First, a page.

While it is usually very difficult to prove “bad faith”, it is pretty easily possible in this instant, because…

The prosecution selectively destroyed only bones from the county pit which were definitely classified as human. The mostly irrelevant rest of them is still in custody.

The prosecution must have been fully aware that the release of the bones was illegal under 968.205(2), for they gave them to the victim’s family as bones of the victim

The prosecution through releasing the bones technically admitted that their own theory of the crime, as presented at trial, was wrong

The prosecution made wrongful statements about at least one of the transferred bones, Item 8675 (the human pelvis); Item 8675 had been classified “only human” internally and “not human” officially – the discrepancy was kept secret for 14 years. The release of item 8675 has never been documented – not even internally.

The prosecution not only did never notice SA’s former Lawyer, although it would have been legally mandatory, although he had a pending appeal, so that she could never use her 90-days term to object to the release.

The prosecution deceived SA’s former attorney with a faked chain-of-custody document and therefore intentionally suppressed information about the release of that evidence. The manipulation went to the point of not only leaving out the bone release entirely in that document, but also continuing the numbering with a fictitious entry (which in the authentic original is substituted by another entry under the same number) in order to willfully create the false impression, the document was complete.

The intentional suppression of any information about the release, not only leads to conclude official animus, but also to the conclusion that the prosecution was fully aware that foresaid release was illegal and consequentially, that they knew the material fell under 968.205(2). There is no doubt, that this constitutes “bad faith”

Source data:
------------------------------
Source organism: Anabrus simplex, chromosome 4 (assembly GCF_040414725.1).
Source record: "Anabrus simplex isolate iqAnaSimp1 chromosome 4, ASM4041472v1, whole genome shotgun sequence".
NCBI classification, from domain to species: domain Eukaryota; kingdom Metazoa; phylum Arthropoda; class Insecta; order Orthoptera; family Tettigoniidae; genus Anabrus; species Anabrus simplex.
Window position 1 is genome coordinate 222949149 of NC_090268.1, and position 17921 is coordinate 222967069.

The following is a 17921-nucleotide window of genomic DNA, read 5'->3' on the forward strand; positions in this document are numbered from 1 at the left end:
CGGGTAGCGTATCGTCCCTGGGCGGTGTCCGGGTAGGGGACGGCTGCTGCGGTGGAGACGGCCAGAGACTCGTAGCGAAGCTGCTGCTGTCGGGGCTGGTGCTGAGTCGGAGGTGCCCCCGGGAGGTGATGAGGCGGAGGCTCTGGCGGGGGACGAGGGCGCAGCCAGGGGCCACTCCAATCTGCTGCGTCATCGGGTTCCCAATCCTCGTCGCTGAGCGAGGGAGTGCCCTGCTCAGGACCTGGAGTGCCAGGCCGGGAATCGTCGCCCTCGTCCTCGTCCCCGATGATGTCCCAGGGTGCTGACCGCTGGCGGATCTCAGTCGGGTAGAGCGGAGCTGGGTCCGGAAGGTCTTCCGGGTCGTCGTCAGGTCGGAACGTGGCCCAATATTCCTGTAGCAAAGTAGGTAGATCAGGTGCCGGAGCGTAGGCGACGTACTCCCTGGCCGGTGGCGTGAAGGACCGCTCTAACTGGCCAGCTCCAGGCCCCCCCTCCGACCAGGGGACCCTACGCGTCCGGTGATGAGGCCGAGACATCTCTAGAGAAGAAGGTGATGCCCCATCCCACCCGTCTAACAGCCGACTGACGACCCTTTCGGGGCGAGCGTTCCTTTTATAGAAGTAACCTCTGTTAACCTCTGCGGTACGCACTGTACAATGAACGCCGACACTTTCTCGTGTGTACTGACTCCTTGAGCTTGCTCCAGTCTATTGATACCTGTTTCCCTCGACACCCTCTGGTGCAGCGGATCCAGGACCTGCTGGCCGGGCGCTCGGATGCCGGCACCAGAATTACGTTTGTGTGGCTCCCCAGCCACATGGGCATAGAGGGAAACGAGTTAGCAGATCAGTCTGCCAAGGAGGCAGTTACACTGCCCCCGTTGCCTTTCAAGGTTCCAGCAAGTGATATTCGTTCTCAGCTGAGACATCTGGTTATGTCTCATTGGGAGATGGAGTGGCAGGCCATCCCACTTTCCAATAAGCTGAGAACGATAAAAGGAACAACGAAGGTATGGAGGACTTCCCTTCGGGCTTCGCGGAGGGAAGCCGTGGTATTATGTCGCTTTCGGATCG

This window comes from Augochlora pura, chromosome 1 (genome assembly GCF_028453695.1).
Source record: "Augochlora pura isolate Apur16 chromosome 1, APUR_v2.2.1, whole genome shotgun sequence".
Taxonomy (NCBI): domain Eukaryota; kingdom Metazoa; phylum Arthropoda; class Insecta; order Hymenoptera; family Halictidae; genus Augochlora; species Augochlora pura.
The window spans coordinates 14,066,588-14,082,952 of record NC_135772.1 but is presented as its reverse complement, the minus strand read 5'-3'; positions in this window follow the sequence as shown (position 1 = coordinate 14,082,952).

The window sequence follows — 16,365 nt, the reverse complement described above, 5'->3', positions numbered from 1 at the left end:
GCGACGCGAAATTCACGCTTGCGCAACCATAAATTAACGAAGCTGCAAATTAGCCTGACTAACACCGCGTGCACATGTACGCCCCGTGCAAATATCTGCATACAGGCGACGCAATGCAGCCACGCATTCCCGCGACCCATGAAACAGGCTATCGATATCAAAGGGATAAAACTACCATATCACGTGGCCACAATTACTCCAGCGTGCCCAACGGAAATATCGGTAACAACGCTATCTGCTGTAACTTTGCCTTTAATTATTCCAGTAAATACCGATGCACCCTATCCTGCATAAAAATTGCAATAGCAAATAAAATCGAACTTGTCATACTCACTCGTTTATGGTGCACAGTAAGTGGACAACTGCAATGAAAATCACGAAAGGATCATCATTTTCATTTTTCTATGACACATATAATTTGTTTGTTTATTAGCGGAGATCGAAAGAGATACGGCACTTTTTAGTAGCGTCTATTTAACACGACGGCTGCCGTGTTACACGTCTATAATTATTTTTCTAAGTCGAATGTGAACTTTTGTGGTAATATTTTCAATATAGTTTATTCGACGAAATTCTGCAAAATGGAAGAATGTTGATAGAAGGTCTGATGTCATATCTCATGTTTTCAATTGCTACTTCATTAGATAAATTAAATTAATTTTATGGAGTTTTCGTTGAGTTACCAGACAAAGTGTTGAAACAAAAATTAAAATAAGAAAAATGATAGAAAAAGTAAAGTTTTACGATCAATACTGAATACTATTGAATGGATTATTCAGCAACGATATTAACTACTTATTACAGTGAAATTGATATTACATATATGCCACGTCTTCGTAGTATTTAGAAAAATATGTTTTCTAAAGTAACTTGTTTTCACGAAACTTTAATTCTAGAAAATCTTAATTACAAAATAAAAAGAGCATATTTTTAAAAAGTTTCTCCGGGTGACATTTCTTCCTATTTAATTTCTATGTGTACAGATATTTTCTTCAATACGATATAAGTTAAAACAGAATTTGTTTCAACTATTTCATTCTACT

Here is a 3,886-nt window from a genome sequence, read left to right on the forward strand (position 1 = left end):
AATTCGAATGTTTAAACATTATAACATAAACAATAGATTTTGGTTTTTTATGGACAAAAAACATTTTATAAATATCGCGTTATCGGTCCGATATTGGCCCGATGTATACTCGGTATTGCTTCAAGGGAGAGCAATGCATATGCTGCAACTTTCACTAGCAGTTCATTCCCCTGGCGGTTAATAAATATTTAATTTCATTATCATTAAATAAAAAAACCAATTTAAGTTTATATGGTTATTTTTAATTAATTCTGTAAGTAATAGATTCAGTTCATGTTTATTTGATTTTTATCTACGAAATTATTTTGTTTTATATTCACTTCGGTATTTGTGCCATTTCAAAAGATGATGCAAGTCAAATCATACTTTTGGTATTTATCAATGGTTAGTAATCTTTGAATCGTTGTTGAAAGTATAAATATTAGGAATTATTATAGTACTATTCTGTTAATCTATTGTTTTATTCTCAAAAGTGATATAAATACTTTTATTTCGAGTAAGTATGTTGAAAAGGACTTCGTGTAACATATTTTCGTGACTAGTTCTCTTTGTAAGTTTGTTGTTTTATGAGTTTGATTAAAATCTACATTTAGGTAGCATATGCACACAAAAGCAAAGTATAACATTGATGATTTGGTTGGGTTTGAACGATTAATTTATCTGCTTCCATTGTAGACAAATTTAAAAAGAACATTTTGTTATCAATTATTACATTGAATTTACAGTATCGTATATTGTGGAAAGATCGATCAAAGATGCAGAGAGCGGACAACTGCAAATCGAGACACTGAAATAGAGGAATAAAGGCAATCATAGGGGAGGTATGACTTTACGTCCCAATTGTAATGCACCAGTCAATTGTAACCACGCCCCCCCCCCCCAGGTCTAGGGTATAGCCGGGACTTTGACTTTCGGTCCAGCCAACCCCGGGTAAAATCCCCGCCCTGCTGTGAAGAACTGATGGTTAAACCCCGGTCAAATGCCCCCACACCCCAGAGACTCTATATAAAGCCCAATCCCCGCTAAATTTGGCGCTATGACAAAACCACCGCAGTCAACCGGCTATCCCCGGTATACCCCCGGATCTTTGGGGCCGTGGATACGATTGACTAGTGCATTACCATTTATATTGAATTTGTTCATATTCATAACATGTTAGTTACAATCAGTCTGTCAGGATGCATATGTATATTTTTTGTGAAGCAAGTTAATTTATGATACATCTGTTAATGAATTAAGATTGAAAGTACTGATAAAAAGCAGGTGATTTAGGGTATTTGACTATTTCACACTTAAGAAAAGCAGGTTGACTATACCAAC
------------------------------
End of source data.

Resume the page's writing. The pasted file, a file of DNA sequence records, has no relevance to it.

What we see here is, in the sense of Youngblood, evidence that was POTENTIALLY EXCULPATORY and was destroyed in BAD FAITH.

Conclusion: The prosecution violated Wisconsin, Statute 968.205(2), as well as 968.205 (3), and through it Steven Averys legal rights according to Youngblood.
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Old 03-15-2019, 06:44 PM   #13489
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Re: Making a Murderer

The latest filing in the case:

https://static1.squarespace.com/stat....06+motion.pdf

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Old 03-20-2019, 03:48 AM   #13490
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Re: Making a Murderer

FROM TTM:

Quote:
Over the past three years, I've been amazed at how many guilters are from Great Britain. The reason I was able to tell this, is they use a very distinctive word. No one in the United States says "whilst." This is a British term.

However, a few weeks ago I read that these P.R. firms who hire people to pose as authentic Reddit members, use companies in India, where the wages are quite low. India was colonized by the British, and they learned a very British version of the English language.